One year later—falling in love with myself.

It’s been one year since surgery.

I remember that morning. Checking in and going into pre-op. My anxiety sending my blood pressure so high that they pushed my surgery time back by almost an hour while waiting to see if it would go down.

I remember sitting in the hospital bed trying to mediate, asking myself why I was so anxious. Did I really wanted to do something that was irreversible? Why was nobody stopping me from doing this?

My mantra was what my friend Abbey told me: “I keep moving towards it, I must want it.”

Some folks know that they need bottom surgery from the moment they realize they’re trans. I was not one of those. But a year after surgery, my sense of self is radically different than before.

I did not grow up in a particularly happy household. I would read to escape. The coping mechanisms to escape that childhood trauma also distanced me from my dysphoria. I would dissociate, sometimes finding my mind floating outside my body as if viewing myself in a second or third person point of view. Those stopped after I left home and went off to college.

But I started having a few out of body experiences in the last few weeks. Except this time I found myself in awe of my life. I’d be sitting outside, reading a book and I’d look down at the skirt of my dress, watching myself in the mirror as I put my hair into a bun, or gazing down between my legs. Every time I would wonder at the fact that I get to live this life, in this body and realize I feel more at home in my body than I ever have. I feel more like myself. I am in love with my body. I am comfortable, at peace.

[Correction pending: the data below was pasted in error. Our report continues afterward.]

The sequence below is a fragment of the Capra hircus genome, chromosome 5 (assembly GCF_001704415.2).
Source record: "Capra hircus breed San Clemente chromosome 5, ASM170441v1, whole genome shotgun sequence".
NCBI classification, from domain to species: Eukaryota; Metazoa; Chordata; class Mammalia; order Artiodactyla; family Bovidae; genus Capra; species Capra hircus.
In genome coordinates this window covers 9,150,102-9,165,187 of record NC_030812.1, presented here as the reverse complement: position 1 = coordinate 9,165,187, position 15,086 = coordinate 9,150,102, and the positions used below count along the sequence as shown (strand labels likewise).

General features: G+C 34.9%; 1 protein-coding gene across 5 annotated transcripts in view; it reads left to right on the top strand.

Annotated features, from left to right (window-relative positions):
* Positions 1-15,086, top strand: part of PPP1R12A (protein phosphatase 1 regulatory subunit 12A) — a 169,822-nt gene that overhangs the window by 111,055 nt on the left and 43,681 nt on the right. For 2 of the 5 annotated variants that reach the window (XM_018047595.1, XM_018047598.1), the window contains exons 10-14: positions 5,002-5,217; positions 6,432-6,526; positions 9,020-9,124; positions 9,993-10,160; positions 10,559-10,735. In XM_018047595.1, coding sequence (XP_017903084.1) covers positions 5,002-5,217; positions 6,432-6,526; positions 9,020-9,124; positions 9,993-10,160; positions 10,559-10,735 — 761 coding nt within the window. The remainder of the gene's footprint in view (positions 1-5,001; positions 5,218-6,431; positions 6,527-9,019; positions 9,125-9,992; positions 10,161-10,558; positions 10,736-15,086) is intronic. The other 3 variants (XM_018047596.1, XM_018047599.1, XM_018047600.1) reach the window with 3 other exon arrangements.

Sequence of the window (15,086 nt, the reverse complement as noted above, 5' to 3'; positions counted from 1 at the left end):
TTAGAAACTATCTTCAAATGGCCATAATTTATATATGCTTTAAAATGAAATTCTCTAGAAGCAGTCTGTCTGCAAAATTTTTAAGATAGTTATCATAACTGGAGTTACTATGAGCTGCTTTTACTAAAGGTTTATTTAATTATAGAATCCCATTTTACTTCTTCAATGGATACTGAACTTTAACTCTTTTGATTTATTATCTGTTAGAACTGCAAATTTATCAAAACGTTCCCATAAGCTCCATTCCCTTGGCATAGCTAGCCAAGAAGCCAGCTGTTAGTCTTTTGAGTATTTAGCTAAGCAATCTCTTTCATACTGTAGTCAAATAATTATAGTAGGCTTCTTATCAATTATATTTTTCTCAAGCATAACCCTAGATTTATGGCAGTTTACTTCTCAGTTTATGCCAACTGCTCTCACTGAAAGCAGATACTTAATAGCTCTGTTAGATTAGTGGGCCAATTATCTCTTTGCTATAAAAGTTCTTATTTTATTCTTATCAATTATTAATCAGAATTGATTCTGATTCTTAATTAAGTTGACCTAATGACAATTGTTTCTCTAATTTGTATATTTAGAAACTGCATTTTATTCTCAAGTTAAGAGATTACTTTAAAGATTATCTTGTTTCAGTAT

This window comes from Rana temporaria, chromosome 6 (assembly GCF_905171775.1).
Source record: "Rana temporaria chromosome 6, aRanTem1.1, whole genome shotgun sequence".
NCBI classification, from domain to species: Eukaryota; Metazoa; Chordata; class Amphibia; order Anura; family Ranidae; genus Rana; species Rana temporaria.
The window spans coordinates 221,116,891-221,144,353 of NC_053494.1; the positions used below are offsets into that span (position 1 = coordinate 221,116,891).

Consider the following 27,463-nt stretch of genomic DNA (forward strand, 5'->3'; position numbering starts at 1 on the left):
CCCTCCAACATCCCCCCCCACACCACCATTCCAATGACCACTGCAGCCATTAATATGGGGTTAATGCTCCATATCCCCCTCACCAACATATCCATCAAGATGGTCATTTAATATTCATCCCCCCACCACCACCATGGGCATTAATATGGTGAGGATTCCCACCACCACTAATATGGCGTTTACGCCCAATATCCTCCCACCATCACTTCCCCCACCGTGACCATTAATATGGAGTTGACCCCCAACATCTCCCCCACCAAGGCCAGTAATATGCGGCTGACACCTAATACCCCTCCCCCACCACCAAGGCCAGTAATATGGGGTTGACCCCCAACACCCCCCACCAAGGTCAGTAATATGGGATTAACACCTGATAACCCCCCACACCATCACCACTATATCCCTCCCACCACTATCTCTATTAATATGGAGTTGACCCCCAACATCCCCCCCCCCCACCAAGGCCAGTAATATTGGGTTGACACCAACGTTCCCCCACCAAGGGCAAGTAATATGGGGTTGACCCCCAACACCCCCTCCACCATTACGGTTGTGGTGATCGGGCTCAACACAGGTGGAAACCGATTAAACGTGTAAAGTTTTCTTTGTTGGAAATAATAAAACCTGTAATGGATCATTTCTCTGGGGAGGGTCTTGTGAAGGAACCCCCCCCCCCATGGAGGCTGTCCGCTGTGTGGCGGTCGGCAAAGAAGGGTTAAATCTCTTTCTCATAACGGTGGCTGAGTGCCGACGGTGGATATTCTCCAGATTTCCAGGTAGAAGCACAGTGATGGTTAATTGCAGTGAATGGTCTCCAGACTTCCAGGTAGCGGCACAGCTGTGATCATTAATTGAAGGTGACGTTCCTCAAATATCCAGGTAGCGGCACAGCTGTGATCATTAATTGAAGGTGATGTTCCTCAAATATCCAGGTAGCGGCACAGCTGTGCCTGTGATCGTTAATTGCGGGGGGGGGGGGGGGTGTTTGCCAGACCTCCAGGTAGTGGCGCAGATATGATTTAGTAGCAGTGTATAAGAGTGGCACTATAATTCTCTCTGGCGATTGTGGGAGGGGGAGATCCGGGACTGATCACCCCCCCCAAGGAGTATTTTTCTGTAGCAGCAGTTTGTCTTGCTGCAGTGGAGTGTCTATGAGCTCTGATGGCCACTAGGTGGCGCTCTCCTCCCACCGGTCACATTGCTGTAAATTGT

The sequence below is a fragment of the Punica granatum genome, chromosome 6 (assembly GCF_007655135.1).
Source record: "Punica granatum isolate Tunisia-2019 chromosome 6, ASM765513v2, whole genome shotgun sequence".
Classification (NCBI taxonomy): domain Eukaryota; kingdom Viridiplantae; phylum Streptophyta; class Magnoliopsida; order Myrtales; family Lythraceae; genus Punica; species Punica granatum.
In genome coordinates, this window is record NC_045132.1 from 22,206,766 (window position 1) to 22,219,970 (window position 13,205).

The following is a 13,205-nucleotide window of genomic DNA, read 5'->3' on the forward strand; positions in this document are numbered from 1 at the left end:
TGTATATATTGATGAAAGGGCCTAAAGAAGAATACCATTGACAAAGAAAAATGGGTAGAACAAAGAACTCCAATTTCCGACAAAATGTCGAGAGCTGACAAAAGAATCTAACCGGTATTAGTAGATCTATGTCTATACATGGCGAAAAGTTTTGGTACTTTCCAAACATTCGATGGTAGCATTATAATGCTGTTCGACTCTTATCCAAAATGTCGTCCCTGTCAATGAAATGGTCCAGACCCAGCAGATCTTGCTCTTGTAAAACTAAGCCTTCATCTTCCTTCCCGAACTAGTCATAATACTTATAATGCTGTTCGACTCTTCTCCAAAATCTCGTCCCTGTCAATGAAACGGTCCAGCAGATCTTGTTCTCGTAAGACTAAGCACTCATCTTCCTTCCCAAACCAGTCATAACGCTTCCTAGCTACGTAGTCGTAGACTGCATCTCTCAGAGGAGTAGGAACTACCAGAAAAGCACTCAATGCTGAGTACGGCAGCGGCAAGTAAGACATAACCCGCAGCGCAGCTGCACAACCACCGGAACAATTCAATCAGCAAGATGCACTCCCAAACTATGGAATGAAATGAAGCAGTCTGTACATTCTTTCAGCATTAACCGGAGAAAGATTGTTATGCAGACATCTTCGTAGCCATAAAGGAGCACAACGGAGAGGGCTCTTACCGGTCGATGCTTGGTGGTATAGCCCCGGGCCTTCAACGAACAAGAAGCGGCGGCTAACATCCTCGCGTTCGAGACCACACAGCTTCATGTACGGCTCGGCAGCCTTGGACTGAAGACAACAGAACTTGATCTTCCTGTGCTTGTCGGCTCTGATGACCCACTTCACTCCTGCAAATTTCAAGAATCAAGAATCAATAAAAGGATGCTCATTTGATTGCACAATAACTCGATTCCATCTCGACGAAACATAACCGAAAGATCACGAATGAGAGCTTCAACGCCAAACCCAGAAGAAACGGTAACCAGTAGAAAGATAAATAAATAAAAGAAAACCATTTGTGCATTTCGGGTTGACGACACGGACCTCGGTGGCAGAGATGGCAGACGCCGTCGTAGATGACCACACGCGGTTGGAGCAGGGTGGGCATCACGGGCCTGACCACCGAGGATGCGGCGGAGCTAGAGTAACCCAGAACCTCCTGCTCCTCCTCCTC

The surgical pains from the early months are gone. I’m no longer afraid to reach my hand down to scratch an itch. I know what nerves are where.

I don’t exactly understand how or why, but surgery opened up a lot of things for me. More specifically, it opened up so many things about how I work on and relate to myself.

I can easily imagine a world where my fears kept me from getting surgery. I could have decided that the safety and familiarity of not having bottom surgery outweighed the potential of joy. But a year later, I can not imagine that cordelia finding the euphoria in and love for her body that I do.

It feels like—just a few quick months before my thirty-ninth birthday—I am falling in love with myself for the first time.


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The long tail of recovery

Seven months since surgery! While the initial recovery from bottom surgery usually take about three months, full recovery takes much longer—often 12 to 18 months (with full nerve healing and sensation sometimes taking even longer). And... Continue →